Managing the impact of inflation: the results are in
A global pandemic… the Great Resignation… and now the Cost of Living Crisis. Business leaders are navigating huge challenges in the current economy. “As employee voices on compensation and cost of living rise to a roar, we asked more than 200 founders: what are you doing about this?”
Our latest survey consulted more than 200 business founders and People leaders from all over the world. We asked whether they’ve adjusted salaries in line with inflation and, if so, then how much. We asked if they’re making one-off payments or running other initiatives. Then we analysed the results to find out what’s happening in the US compared with Europe. Here’s what we found out.
A “wait and see” approach
The current economic climate feels chaotic. Some companies are scaling up while others downsize… and many are hovering in uncertainty. We asked: Are you taking action on inflation yet?
20% said NO. 38% said YES; but 40% said they aren’t sure right now.
Why the wait? CEO of Figures Virgile Raingeard says: “Most company and People leaders haven’t seen anything like this before. People are holding off because they don’t know what to do, and they’re waiting to see how other companies will act.”
What about those who say they aren’t changing anything? They may simply be confident that their compensation structure already works. Like Whereby, Oyster has a salary model which accounts for market conditions as well as performance. Head of People Experience Kim Rohrer explains, “This way, we can stay programmatic, objective, and consistent, rather than being reactive and perhaps less able to sustain our growth.”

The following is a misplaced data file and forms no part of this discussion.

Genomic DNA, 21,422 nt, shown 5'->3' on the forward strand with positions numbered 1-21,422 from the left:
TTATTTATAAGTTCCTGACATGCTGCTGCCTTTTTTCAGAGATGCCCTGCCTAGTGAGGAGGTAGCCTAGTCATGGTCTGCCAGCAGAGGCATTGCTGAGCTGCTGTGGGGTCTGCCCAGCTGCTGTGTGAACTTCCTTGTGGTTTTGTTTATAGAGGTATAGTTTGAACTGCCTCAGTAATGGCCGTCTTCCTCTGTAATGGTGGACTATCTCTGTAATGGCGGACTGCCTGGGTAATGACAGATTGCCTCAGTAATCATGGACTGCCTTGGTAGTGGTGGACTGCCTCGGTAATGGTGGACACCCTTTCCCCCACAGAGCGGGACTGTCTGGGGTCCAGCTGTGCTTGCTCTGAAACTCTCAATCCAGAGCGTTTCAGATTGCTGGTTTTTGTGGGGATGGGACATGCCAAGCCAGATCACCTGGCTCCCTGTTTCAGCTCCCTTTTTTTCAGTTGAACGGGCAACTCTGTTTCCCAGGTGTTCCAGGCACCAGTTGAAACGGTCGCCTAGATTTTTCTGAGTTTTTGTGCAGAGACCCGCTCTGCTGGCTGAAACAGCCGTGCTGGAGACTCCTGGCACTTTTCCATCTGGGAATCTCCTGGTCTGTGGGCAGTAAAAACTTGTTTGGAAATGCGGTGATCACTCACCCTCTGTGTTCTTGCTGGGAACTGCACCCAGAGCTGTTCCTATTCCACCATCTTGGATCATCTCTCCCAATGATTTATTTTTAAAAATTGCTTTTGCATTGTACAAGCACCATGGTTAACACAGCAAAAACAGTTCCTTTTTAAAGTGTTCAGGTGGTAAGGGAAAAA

Our survey revealed an interesting difference in global decision-making: in the US, 75% of respondents are tackling inflation now – but in the UK that figure is at 59%. The size and maturity of company also matters, with more of the larger, established businesses appearing in our ‘yes’ column.
What action looks like
Right now, there are two main courses of action for leaders: increasing salaries or offering one-off bonuses. Of those opting to raise salaries, 40% are making an immediate increase and 32% said it will be a gradual incline. 9% of respondents are making single support payments.
At AREX Markets, Julio Hailo is concerned about retaining employees. “I'm currently arguing for an increase of our home office allowance, ideally with a lump sum that would be retroactive to the beginning of the year with the amount being adjusted if necessary every semester.”
If your budget won’t stretch to full-scale pay rises, you could consider an eligibility-based scheme or benefits package. In the new e-book, our experts outline a comprehensive approach to help you decide how your company should respond to inflation.
How much is enough?
Among those paying bonuses, we discovered that 57% will pay up to 3%, with 43% going up to 5% of annual salary. This could be a result of government incentives (with most EU countries running some kind of tax break for bonuses); it could also be a reactive measure while our businesses “wait and see”.
What are the average levels of salary increases? We asked our respondents how much they’ll raise salaries (and whether they’ll apply it across the board) – and you can read the results in our free e-book.
Download it now to read the survey results in full – as well as our experts’ recommendations to help companies of all sizes. There’s an actionable checklist that you won’t want to miss.